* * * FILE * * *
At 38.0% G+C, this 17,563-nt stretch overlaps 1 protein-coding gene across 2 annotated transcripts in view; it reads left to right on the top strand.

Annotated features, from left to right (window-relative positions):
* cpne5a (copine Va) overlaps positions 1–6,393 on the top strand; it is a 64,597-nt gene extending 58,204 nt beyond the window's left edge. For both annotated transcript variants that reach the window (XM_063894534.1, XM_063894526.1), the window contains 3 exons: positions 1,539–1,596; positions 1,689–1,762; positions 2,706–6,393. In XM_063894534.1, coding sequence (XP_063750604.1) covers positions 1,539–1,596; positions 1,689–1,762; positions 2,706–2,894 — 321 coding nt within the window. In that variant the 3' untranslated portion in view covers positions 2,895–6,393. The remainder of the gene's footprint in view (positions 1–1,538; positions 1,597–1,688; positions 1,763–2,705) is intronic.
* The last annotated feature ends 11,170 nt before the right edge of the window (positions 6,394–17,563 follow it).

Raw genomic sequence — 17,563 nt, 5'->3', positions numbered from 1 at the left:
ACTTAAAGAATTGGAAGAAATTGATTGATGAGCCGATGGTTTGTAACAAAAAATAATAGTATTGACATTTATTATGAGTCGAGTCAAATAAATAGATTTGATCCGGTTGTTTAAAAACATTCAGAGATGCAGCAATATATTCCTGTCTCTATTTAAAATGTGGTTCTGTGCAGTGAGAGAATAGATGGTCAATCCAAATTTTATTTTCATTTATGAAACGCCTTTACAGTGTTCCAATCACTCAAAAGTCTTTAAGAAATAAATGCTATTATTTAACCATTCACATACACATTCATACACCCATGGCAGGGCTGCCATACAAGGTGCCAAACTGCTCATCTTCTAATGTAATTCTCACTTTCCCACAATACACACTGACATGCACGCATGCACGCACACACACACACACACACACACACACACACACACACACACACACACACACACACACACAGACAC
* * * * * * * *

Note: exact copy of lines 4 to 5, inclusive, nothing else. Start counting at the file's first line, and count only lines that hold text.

* The last annotated feature ends 11,170 nt before the right edge of the window (positions 6,394–17,563 follow it).

Raw genomic sequence — 17,563 nt, 5'->3', positions numbered from 1 at the left: